As the U.S. population ages, demand will increase for home- and community-based services that help older adults stay in their homes. But meeting this demand may be difficult, especially in rural areas.
For instance, rural older adults may have:
Less access to certain services, such as home-delivered meals
Longer travel distances for health care, groceries, and support services—with fewer transportation options
Fewer available caregivers due, in part, to a dwindling working-age population in rural areas
We recommended centralizing information on promising practices to help local agencies and providers better serve rural older adults.
Volunteer Delivering a Week’s Worth of Meals in Rural Maine
Volunteer walking up steps to a home carrying a bag with meals for an older adult.
Rural areas cover the vast majority of the country and tend to be “grayer” than urban areas, with higher percentages of older adults. Many older adults prefer to stay in their homes as they age, but it can be difficult to connect rural older adults to needed services.
To stay in their homes as they age, older adults often need services such as in-home care, meal delivery, and transportation to medical appointments. Under the Older Americans Act of 1965, the Department of Health and Human Services (HHS) funds grants to help state and local agencies provide these services. Rural older adults are identified as important service recipients because of their economic and social needs.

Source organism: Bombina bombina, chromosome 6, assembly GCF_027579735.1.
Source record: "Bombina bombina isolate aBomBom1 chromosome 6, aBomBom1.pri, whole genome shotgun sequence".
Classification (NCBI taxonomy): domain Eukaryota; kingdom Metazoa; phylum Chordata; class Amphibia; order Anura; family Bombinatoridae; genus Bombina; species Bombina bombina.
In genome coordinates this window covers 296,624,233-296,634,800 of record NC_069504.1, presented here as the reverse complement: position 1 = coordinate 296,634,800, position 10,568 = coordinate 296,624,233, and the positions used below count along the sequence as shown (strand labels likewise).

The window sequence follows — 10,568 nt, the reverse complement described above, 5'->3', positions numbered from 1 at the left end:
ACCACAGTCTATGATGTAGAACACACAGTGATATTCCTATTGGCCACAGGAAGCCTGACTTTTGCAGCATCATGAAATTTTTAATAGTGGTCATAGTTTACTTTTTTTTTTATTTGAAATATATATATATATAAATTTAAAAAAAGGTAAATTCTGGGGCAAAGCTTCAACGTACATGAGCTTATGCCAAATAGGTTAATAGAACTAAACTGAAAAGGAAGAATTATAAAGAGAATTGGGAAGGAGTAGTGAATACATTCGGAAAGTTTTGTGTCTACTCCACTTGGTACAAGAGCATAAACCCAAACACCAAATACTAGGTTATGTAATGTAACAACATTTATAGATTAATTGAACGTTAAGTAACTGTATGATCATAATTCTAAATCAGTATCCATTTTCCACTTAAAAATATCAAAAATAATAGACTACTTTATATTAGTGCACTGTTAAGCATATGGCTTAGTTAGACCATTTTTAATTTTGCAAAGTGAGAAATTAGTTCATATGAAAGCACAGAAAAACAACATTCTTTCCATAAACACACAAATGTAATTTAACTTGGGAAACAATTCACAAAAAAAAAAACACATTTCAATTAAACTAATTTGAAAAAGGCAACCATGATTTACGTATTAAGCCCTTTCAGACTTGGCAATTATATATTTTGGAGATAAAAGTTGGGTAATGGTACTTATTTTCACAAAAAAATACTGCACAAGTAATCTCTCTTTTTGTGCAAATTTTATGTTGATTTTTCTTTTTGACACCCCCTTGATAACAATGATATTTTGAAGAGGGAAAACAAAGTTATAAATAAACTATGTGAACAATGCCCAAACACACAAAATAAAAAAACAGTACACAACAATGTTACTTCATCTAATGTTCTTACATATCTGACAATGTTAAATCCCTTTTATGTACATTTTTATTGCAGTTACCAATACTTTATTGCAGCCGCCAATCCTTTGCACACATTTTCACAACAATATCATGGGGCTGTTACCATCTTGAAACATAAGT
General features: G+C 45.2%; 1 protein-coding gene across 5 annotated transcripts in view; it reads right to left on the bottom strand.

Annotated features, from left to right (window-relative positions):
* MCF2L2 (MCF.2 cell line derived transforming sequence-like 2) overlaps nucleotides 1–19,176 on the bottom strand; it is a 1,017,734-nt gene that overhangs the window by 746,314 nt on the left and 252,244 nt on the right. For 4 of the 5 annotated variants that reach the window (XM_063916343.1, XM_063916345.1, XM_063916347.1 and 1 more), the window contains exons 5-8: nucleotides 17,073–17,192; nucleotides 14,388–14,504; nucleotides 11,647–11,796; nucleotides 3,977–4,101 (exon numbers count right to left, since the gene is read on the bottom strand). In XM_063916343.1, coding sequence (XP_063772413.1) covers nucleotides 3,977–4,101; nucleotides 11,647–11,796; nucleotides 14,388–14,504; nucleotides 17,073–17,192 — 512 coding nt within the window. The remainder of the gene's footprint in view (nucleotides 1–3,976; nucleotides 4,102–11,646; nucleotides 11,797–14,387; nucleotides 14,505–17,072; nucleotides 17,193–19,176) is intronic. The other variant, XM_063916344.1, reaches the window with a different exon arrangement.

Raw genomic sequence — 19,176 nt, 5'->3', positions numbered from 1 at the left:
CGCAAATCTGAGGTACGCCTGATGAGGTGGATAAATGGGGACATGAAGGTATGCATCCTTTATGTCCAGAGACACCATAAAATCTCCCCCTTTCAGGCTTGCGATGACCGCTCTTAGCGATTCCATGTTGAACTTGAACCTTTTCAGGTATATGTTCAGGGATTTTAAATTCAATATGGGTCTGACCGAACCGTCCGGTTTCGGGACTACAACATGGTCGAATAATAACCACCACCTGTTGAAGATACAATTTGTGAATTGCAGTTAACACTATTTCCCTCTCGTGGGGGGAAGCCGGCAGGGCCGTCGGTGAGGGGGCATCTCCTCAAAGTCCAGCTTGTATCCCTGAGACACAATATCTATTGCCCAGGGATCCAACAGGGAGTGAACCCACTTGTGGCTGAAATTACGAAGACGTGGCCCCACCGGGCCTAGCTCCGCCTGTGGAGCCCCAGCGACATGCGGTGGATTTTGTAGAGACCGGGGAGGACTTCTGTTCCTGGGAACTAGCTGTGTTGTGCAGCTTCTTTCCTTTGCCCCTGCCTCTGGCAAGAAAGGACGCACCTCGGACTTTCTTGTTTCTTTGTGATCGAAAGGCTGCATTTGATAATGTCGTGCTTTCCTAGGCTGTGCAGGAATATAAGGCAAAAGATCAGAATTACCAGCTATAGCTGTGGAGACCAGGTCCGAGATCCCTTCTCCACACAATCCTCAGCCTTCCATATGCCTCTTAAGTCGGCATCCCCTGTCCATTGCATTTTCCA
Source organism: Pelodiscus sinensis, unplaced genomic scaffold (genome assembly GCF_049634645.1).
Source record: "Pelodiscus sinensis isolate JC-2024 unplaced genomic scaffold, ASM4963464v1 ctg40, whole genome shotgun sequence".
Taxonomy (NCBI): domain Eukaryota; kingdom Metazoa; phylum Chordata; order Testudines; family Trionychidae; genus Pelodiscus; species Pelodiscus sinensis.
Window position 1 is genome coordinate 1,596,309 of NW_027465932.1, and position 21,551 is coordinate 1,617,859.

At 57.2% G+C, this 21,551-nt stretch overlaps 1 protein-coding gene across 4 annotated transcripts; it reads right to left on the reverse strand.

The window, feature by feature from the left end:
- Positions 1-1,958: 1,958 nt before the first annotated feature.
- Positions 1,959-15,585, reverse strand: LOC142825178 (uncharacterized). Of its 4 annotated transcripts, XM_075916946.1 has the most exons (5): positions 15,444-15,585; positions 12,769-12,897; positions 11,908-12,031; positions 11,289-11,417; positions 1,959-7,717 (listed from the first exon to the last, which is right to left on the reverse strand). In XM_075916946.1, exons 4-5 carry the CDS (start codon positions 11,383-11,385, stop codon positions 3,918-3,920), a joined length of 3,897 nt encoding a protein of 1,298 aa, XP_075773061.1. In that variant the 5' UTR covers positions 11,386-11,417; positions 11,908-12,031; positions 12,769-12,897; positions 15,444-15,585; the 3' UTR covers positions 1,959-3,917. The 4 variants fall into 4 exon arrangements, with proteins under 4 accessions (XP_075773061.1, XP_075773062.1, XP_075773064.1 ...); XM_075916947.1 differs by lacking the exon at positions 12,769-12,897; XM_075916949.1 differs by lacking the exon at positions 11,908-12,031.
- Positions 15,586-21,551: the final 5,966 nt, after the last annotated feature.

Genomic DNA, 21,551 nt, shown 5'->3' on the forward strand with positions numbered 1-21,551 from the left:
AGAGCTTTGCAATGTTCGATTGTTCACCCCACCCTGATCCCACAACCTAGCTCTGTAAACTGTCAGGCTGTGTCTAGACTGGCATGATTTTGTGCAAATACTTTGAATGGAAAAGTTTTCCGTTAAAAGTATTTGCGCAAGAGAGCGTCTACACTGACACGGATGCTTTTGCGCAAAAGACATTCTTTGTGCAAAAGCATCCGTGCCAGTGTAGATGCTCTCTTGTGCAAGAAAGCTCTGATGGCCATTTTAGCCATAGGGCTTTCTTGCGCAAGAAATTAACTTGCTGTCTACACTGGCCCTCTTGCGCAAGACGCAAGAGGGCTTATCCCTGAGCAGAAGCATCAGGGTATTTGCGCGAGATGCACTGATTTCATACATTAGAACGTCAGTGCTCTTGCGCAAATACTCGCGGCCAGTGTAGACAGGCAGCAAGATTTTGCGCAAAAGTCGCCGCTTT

However, studies indicate that rural older adults received certain services, such as home-delivered meals, less frequently than urban older adults. Local officials and service providers told us how reaching older adults in remote, sparsely populated areas can add to the cost and effort of providing services, and how a dwindling working-age population can mean fewer caregivers and volunteers to help.
HHS supports over two dozen national resource centers that publish information on promising practices for delivering services to older adults, including some that may be useful for rural agencies. Yet this information is spread across national resource center websites and is not centrally accessible. Local officials were often not aware of pertinent resources. Several said that more information on rural promising practices or other resources would be helpful.
Rural and Urban Population Aged 65 and Older, by County
HHS should centralize access to and promote awareness of promising practices or other useful information pertinent to serving rural older adults. HHS agreed.
We analyzed 2017 HHS survey data; reviewed relevant federal laws, agency documents, and studies; and interviewed service providers in 12 rural localities in eight states. We also interviewed HHS officials, national associations, and experts on rural issues.
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